Adventures in Eating & Cooking
The cursed ramen spot in Philly’s Chinatown 9th street had been changing owners for the past few years, unable to maintain the same name for more than a year. However, ever since its been changed to Terakawa Ramen, the business has been pretty stable. Curious and cautious about the ever-changing ramen spot, I decided to check out Terakawa based on the recommendation of my surgery intern, allegedly from Cali (a mysterious land that sure knows its Asian & Mexican fewd).
Emily and I started off with my favorite – TAKOYAKI!!! Takoyaki and taiyaki are two of my most favorite (and similar sounding) Japanese street food treats. Because come on, who doesn’t love fried balls of octopus dough (takoyaki) and red bean-stuffed cake in the shape of a goldfish (taiyaki)?!
I would say Terakawa nailed the concept of takoyaki with crispy fried balls that burst into warm, gooey, scalliony dough. The drizzling of takoyaki sauce, kewpie mayo, and bonito garnish also fit the bill. I love how the bonito flakes dance and sway to the heat of the takoyaki balls. The only upsetting thing about Terakawa’s takoyaki is that each ball contained only 1 piece of undercooked octopus, whereas usually takoyaki contains generous chunks of soft octopus. No matter, this totally satisfied my craving for Japanese street food!I was initially going to get the Mayu Ramen but changed my mind to the Kyushu Danji Ramen after hearing it was the same thing, only twice as big and only 1.5 times more expensive (do the math to get a better deal!) Both ramen dishes are cooked in mayu (black garlic oil) something that I, along with the rest of the world, has fallen in love with. In fact, I wish there was a stronger black garlic flavor in the savory, rich ramen broth. Still, this ramen is very delicious and well worth the price. For $14, I got a formidable feat of ramen noodles, with about 6 slices of pork belly (which is unheard of in NYC), shoyu egg, kikurage mushroom, and extra random vegetables. The bowl also came with classic Japanese red pickled ginger, which I absolutely despise and toss on the tray’s edge.
The ramen noodles are firm and elastic – not the best I’ve had but solidly executed. The shoyu egg (one of my favorite parts about ramen) is wonderful, though slightly overcooked from swimming inside the ramen. I usually take my shoyu eggs in a separate dish to enjoy the gooey yolks thoroughly. The charshu pork belly was perfectly marinated, but may have been cooked inappropriately since the meat was on the tougher side. Something odd about the ramen was the presence of cabbage, carrots, and bean sprouts. Now, I am not a big fan of the bean sprouts and Emily is not a big fan of the cabbage. I think both veggies needed more cooking as they tasted too raw and crunchy, inconsistent with the ramen theme.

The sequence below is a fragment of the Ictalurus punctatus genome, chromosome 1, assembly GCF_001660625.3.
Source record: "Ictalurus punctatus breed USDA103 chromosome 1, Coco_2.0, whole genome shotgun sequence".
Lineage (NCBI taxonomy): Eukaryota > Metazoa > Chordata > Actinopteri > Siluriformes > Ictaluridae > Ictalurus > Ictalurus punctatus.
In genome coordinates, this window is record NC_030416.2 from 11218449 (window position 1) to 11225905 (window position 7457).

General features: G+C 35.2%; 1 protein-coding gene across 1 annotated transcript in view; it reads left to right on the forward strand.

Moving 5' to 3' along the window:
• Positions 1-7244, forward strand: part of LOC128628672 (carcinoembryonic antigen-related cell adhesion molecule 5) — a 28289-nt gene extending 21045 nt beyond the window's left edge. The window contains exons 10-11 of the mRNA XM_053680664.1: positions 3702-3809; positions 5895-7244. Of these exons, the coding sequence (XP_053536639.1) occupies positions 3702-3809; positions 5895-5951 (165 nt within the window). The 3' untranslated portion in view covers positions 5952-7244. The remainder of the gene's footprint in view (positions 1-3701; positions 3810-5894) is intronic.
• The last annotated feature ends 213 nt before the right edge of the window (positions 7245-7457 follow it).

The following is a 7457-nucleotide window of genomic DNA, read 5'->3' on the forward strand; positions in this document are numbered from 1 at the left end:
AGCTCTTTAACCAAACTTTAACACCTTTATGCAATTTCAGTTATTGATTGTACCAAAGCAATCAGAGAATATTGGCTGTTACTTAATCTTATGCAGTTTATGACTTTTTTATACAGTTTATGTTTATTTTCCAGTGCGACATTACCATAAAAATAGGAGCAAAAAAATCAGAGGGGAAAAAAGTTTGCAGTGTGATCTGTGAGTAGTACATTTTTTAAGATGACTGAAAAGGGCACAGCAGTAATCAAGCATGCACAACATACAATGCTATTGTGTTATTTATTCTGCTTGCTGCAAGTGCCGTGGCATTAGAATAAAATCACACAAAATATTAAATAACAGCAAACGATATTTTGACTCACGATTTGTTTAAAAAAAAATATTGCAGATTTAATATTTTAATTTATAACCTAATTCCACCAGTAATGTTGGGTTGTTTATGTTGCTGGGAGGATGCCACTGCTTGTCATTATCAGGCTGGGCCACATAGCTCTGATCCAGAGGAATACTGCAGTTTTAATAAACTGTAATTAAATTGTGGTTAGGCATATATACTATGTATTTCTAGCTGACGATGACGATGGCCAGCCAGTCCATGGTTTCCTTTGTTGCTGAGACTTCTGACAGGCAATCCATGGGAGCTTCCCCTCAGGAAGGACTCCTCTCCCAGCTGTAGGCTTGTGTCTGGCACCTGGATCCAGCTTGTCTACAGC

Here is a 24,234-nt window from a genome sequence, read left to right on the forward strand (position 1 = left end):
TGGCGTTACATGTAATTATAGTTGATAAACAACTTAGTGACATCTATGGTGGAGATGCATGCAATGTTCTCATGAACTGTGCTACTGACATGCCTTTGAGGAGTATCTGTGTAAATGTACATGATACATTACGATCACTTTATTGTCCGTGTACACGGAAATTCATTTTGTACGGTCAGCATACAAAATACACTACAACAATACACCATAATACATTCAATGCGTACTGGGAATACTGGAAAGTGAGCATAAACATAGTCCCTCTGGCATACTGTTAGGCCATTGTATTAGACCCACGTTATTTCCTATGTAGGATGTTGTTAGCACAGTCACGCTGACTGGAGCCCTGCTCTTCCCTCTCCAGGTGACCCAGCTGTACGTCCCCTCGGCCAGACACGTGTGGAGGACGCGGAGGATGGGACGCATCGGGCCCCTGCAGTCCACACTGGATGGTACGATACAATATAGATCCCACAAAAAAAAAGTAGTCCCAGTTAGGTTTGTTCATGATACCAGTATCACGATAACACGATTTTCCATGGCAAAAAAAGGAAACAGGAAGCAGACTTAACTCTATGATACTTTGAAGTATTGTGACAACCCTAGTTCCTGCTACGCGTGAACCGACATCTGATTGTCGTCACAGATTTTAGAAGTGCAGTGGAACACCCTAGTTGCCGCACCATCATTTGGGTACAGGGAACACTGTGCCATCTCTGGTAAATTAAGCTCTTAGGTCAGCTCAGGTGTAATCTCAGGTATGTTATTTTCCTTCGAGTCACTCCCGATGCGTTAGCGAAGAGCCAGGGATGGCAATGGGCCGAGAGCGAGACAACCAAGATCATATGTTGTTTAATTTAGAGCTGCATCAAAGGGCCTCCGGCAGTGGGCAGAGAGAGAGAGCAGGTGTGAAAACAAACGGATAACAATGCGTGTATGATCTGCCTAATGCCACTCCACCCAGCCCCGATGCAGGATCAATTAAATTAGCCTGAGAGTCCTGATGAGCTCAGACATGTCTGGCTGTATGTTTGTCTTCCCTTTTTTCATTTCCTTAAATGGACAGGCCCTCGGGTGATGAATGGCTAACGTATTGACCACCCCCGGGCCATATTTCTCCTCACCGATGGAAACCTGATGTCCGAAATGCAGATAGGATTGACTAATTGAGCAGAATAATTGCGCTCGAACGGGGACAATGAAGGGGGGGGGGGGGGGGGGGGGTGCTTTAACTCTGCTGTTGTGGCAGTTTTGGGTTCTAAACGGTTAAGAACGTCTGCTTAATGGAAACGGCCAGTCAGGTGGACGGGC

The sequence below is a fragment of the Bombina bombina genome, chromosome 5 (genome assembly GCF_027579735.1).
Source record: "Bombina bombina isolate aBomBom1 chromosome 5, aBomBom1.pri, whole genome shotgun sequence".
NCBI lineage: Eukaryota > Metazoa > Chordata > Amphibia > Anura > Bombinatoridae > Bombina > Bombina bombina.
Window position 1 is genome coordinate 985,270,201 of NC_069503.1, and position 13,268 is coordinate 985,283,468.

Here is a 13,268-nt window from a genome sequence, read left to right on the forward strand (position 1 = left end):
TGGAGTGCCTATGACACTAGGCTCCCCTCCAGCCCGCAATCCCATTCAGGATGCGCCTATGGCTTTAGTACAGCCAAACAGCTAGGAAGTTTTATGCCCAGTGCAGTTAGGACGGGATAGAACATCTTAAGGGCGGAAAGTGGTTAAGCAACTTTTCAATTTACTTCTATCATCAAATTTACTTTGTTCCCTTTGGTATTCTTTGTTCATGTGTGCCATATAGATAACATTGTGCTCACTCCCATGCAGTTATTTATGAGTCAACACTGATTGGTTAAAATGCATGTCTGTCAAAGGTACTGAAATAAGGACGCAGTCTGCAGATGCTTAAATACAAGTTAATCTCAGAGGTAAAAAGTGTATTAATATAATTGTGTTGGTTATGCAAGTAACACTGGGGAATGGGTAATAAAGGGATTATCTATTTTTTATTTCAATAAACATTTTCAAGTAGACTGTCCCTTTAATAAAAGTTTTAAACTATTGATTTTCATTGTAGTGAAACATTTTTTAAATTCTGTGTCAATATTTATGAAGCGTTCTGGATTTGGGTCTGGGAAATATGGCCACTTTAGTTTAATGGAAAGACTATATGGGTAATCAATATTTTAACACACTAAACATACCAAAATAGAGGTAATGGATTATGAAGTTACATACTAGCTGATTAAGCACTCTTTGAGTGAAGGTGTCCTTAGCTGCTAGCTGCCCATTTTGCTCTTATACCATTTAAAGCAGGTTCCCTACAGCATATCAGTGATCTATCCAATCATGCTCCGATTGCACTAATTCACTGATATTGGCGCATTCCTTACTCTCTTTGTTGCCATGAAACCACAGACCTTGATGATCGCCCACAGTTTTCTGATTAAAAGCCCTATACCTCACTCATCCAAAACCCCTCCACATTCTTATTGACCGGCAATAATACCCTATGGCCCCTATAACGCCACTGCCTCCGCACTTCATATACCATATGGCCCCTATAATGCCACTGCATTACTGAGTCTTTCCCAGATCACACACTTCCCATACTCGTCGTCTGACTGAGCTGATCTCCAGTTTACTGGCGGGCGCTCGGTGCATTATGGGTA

Overall, I think Terakawa has all the concepts of real ramen down and the ability to execute it. They need to brush up on a few techniques, but has the gist of it down. Another cool thing is that the waiters pack your leftover noodles for you, separating solid stuff from the broth. This is a sure way to prevent next day noodle sogginess, so I was really pleased about that. I’m happy to announce that there is now a place in Philly where I can get my ramen fix!
Sadly, I can’t say the same for Cheu Noodle Bar… I visited this place 2 weeks ago with Steff, since it was near her temporary home. There was a huge line for this cramped little noodle bar, so we were expecting something mind-blowing.
The Pork Belly Bun was okay because the meat was decently fatty and tender. I think some sort of sweet sriracha sauce was used for flavoring. And the bun was not the classic fluffy, steamed 馒头 (mantou), but rather a denser breadier version… something resembling a crumpet? Anyways, it was a bit of a deviation from traditional, but still quite tasty.
We also gave the Black Garlic Wings a go, but it was pretty lame. I’m not sure if actual black garlic oil was used in the making of these wings. Because if it was, then the taste had been completely masked by a strong salty-sweet base. It literally tasted like some spin-off on General Tso’s Chicken. Not that I don’t love my General Tso’s Chicken on take-out nights, but we were not expecting it for a dish advertised as “Black Garlic Wings.”
Steff and I both picked the Brisket for our noodle bowl. In retrospect, I probably should have tried the Miso Ramen instead, but the Brisket’s description just sounded more interesting with matzo balls, kimchi, and spicy broth. It was mediocre at best, and Steff (my brown-Asian, not yellow-Asian friend) completely agreed. First of all, my spoon had a bizarre chemical-ish smell that overpowered my broth. Even after going spoon-less, the broth was unimpressive, spicy, and oily. The kimchi used in the broth was gross, salty, poorly-made. I will admit that I have totally spoiled by H-Mart kimchi ($6 for a jar), but I promise that once you taste authentic, thoroughly fermented kimchi, you won’t be able to handle Cheu’s version. I will say however, that Cheu’s noodles surpass Terakawa’s. This is because Cheu prides itself in freshly hand-made noodles that are super-firm and super-elastic. The matzo ball was pretty good and the meat is decent, but that’s about all that Cheu has going for it.